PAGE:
Potential source of income discrimination as more and more cities and states pass these types of fair housing laws is the topic this week of the Grace Hill training tip.
Many states and cities, including Seattle and the State of Washington, have laws against source of income discrimination meaning a property owner cannot choose to reject an applicant based on where his income comes from as long as it is a lawful source.
Source-of-income discrimination has been documented by researchers, and advocates say it creates barriers for people struggling to find housing.
In Baltimore, the City Council is set to take up legislation that would make it illegal for property managers to discriminate against prospective residents because of how they would pay their rent.
This type of discrimination is known as “source of income” discrimination, and though not prohibited under federal fair housing law, it is prohibited by some state, city, and county laws. According to reports at least 12 states and numerous cities have similar legislation in place so it pays to check your local city and state laws on this issue. The states of Washington, Oregon, Utah and Colorado all have these types of laws see the list here of states and cities with these types of laws.
Source of income discrimination is often directed at people whose lawful livelihoods come from sources other than a paycheck.
Examples of lawful sources of income include:
Source of income discrimination may not be prohibited under federal fair housing law, however, it is prohibited by some state, city, and county laws.
- Housing Choice Vouchers (Section 8)
- Supplemental Security Income (SSI)
- Social Security
- Veterans benefits
- Alimony or child support payments
- Temporary Assistance for Needy Families (TANF)
What types of actions may be considered source of income discrimination?
Here are some examples:
- Advertising that a person “must have a job” to rent an apartment.
- Requiring documentation, such as pay stubs, that are typically only available to people who are working.
- Advertisements that express limitations as to the source of income of potential residents, such as, “No Section 8” or “We do not take public assistance”
- Refusing to rent to a person who is receiving public benefits.
- Setting income requirements artificially high in order to exclude applicants who receive public benefits.
- Requiring co-signers or a larger security deposit because of an applicant’s source of income.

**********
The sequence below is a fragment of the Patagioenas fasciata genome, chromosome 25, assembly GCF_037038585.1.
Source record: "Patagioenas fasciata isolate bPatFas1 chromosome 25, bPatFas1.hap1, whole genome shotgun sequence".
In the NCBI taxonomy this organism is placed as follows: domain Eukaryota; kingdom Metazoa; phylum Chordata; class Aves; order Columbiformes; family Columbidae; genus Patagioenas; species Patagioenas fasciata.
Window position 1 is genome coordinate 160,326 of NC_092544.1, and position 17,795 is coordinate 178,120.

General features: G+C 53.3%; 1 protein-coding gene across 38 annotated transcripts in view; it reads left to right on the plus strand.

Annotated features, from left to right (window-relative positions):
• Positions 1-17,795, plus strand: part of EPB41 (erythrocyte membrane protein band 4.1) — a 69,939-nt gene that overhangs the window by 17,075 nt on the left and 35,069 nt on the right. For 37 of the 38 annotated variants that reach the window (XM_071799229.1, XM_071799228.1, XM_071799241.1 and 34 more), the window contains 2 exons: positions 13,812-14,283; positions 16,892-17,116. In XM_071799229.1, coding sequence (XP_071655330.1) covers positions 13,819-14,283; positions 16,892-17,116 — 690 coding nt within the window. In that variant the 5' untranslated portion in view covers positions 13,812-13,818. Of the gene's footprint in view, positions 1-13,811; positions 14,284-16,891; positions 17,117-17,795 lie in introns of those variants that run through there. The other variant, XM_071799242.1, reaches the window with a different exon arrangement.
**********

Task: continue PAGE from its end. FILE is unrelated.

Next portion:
How to avoid a fair housing claim over source of income discrimination
If discrimination based on the source of income is prohibited in your state or locality, one of the most important things you can do to make sure you do not end up on the wrong side of a fair housing claim is to keep all employees well informed.
- Staff members should refresh their fair housing knowledge at least annually and be aware that discrimination based on “source of income” is illegal.
All staff members who come into contact with residents and prospective residents must be trained in fair housing laws.
- All staff members should refresh their fair housing knowledge at least annually and should be very clear that discrimination based on the source of income is illegal.
- Don’t forget about vendors and contractors! Anyone who could possibly interact with your residents should be informed of your company’s fair housing policy and asked to abide by fair housing laws.
It is important to remember that many states, cities, and municipalities have expanded fair housing protection to include additional protected classes. In addition to the source of income, these may include characteristics such as ancestry, marital status, age, military status, and student status.
Even if your area does not include some or all of these additional protections, all people should be treated fairly and equally – as a housing provider, that’s your responsibility!
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About the author:
Ellen Clark is the Director of Assessment at Grace Hill. Her work has spanned the entire learner lifecycle, from elementary school through professional education. She spent over 10 years working with K12 Inc.’s network of online charter schools – measuring learning, developing learning improvement plans using evidence-based strategies, and conducting learning studies. Later, at Kaplan Inc., she worked in the vocational education and job training divisions, improving online, blended and face-to-face training programs, and working directly with business leadership and trainers to improve learner outcomes and job performance. Ellen lives and works in Maryland, where she was born and raised.
About Grace Hill
For nearly two decades, Grace Hill has been developing best-in-class online training courseware and administration solely for the Property Management Industry, designed to help people, teams and companies improve performance and reduce risk. Contact Grace Hill at 866.472.2344 to hear more.